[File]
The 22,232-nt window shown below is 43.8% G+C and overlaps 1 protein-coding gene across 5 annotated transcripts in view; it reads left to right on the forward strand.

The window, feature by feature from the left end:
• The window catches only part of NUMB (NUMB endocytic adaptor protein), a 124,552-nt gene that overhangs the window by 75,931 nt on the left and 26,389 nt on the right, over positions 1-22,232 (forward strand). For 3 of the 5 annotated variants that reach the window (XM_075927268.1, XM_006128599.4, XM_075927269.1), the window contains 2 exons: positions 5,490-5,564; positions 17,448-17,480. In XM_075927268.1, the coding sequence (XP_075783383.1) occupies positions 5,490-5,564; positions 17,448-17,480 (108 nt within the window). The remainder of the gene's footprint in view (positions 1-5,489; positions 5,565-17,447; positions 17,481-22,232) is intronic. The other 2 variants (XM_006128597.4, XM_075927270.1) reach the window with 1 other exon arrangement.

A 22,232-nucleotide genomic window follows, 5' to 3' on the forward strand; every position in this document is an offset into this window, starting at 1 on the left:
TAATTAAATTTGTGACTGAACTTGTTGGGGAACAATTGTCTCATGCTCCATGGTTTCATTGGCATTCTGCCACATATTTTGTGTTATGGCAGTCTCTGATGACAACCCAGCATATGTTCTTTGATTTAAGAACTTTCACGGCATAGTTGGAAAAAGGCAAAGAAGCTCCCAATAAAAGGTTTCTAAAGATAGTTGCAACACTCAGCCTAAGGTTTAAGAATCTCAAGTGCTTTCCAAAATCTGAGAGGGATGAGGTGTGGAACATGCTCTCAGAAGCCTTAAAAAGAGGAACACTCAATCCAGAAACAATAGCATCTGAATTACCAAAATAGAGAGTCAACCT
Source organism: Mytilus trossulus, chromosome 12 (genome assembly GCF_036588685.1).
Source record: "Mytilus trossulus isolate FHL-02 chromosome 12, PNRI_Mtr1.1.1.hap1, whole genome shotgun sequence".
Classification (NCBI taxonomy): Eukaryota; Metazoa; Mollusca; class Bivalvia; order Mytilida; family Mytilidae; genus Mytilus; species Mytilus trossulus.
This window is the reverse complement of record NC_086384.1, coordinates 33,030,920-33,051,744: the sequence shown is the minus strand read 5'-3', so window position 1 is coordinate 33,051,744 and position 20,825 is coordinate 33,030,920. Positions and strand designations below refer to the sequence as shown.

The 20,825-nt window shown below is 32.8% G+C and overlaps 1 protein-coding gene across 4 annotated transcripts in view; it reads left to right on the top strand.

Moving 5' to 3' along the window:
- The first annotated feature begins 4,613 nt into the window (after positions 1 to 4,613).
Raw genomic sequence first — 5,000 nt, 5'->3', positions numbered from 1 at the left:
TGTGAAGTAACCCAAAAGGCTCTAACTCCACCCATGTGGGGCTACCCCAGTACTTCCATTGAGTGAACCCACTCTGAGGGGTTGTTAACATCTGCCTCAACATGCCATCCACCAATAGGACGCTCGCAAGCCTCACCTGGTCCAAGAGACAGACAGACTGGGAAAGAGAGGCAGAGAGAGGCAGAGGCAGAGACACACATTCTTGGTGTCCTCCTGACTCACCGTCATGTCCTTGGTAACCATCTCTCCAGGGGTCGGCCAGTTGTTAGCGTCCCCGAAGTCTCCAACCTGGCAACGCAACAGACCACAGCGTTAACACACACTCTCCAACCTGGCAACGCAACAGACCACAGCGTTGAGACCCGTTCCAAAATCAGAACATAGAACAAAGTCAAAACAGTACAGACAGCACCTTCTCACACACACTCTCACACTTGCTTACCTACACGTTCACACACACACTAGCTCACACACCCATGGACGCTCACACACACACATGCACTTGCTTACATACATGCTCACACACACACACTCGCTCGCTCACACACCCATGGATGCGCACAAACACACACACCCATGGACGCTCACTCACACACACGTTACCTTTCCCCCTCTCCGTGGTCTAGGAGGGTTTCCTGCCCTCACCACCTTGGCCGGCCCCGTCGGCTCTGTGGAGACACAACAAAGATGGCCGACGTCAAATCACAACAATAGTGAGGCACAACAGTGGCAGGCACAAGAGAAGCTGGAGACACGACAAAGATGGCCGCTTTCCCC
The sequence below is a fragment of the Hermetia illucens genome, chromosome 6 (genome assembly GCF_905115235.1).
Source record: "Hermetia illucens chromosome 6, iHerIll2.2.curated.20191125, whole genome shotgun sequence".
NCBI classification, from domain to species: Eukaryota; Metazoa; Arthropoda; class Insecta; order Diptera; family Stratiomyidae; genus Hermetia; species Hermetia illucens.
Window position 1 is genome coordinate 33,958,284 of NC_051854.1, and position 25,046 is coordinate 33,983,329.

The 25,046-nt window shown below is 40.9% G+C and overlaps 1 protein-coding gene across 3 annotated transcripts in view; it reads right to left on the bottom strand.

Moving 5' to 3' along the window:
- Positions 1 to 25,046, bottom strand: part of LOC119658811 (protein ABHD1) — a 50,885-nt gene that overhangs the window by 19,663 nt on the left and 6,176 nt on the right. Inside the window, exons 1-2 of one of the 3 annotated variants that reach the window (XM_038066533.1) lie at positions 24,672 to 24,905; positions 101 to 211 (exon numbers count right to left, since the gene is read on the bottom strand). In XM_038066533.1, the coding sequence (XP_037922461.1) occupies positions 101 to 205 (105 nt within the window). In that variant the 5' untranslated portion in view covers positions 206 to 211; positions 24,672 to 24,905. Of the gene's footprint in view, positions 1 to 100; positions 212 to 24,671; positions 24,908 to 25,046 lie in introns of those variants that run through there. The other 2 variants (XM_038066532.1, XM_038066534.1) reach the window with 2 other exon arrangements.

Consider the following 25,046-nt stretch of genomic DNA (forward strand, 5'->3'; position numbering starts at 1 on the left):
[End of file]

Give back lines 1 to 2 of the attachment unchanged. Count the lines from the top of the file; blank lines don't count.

The 22,232-nt window shown below is 43.8% G+C and overlaps 1 protein-coding gene across 5 annotated transcripts in view; it reads left to right on the forward strand.

The window, feature by feature from the left end: